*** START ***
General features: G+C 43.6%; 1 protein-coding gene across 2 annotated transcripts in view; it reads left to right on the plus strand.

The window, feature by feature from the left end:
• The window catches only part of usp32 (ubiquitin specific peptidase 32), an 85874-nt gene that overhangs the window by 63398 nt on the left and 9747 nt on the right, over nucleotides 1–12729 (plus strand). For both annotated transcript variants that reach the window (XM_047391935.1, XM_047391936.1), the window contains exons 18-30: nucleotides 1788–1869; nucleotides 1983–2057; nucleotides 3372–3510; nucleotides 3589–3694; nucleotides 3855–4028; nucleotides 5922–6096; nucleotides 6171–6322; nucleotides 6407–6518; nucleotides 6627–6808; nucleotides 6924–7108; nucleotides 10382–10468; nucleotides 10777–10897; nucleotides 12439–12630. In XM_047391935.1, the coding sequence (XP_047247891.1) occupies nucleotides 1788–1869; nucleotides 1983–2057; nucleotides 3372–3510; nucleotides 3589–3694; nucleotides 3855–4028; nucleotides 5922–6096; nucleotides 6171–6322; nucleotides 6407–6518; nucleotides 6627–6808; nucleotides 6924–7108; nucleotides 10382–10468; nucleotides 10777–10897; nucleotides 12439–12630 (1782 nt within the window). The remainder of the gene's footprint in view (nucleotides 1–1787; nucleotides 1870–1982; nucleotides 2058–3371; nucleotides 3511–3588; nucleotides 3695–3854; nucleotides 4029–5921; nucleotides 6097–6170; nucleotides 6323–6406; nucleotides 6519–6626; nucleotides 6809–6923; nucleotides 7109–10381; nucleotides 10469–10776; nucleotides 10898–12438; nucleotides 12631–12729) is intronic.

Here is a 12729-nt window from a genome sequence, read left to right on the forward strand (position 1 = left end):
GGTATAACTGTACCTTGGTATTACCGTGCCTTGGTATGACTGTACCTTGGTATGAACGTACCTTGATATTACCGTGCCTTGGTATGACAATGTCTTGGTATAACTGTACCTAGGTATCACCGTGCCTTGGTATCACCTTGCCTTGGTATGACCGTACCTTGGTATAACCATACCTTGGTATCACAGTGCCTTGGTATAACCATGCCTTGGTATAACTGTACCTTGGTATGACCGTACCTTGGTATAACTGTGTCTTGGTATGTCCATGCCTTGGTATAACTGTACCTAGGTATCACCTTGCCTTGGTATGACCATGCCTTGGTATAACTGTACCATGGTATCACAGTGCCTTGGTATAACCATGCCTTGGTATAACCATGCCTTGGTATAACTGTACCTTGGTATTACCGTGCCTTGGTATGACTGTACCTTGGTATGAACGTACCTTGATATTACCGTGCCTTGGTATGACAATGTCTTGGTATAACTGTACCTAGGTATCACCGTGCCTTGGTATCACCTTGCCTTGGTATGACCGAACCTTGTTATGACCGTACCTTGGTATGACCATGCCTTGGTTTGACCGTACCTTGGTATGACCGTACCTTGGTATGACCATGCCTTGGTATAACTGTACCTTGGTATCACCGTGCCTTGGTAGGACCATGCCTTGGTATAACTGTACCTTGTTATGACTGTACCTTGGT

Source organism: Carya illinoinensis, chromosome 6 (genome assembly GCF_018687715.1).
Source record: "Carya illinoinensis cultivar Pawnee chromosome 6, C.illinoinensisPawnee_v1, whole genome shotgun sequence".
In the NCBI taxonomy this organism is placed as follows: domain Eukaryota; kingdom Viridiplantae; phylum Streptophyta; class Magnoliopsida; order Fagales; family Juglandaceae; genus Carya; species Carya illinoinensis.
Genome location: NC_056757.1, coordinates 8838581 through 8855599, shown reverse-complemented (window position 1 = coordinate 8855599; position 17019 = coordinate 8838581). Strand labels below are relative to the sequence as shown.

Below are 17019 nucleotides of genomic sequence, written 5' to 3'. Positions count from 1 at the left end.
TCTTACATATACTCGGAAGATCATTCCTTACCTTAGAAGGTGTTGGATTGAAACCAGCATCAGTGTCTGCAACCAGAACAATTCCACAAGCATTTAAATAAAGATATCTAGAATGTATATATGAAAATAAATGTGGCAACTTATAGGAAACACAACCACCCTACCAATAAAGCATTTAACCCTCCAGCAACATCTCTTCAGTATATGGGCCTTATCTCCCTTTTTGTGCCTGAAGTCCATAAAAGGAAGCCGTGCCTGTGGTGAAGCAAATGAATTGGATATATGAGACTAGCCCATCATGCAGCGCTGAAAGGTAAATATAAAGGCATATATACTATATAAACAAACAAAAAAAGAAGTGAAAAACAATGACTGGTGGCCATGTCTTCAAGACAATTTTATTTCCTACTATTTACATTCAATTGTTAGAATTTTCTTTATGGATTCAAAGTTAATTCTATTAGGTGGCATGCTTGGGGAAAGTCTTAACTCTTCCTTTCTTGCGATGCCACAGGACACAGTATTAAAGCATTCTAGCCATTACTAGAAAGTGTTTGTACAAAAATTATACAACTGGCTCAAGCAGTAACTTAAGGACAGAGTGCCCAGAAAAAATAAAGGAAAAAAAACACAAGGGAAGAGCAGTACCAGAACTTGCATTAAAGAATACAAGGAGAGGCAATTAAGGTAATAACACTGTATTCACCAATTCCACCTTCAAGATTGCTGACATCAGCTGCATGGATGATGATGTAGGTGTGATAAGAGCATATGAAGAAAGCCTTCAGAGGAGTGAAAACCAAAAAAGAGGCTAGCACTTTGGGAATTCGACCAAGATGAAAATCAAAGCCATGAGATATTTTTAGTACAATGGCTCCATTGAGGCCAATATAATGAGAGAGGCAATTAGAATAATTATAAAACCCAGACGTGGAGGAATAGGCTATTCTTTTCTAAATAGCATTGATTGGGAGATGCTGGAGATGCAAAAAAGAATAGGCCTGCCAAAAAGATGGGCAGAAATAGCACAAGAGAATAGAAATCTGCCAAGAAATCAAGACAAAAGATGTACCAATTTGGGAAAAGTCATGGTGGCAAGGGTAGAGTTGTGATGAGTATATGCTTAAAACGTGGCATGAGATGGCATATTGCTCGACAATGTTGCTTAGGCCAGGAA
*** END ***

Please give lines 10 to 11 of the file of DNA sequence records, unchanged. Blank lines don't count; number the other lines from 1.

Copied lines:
Below are 17019 nucleotides of genomic sequence, written 5' to 3'. Positions count from 1 at the left end.
TCTTACATATACTCGGAAGATCATTCCTTACCTTAGAAGGTGTTGGATTGAAACCAGCATCAGTGTCTGCAACCAGAACAATTCCACAAGCATTTAAATAAAGATATCTAGAATGTATATATGAAAATAAATGTGGCAACTTATAGGAAACACAACCACCCTACCAATAAAGCATTTAACCCTCCAGCAACATCTCTTCAGTATATGGGCCTTATCTCCCTTTTTGTGCCTGAAGTCCATAAAAGGAAGCCGTGCCTGTGGTGAAGCAAATGAATTGGATATATGAGACTAGCCCATCATGCAGCGCTGAAAGGTAAATATAAAGGCATATATACTATATAAACAAACAAAAAAAGAAGTGAAAAACAATGACTGGTGGCCATGTCTTCAAGACAATTTTATTTCCTACTATTTACATTCAATTGTTAGAATTTTCTTTATGGATTCAAAGTTAATTCTATTAGGTGGCATGCTTGGGGAAAGTCTTAACTCTTCCTTTCTTGCGATGCCACAGGACACAGTATTAAAGCATTCTAGCCATTACTAGAAAGTGTTTGTACAAAAATTATACAACTGGCTCAAGCAGTAACTTAAGGACAGAGTGCCCAGAAAAAATAAAGGAAAAAAAACACAAGGGAAGAGCAGTACCAGAACTTGCATTAAAGAATACAAGGAGAGGCAATTAAGGTAATAACACTGTATTCACCAATTCCACCTTCAAGATTGCTGACATCAGCTGCATGGATGATGATGTAGGTGTGATAAGAGCATATGAAGAAAGCCTTCAGAGGAGTGAAAACCAAAAAAGAGGCTAGCACTTTGGGAATTCGACCAAGATGAAAATCAAAGCCATGAGATATTTTTAGTACAATGGCTCCATTGAGGCCAATATAATGAGAGAGGCAATTAGAATAATTATAAAACCCAGACGTGGAGGAATAGGCTATTCTTTTCTAAATAGCATTGATTGGGAGATGCTGGAGATGCAAAAAAGAATAGGCCTGCCAAAAAGATGGGCAGAAATAGCACAAGAGAATAGAAATCTGCCAAGAAATCAAGACAAAAGATGTACCAATTTGGGAAAAGTCATGGTGGCAAGGGTAGAGTTGTGATGAGTATATGCTTAAAACGTGGCATGAGATGGCATATTGCTCGACAATGTTGCTTAGGCCAGGAA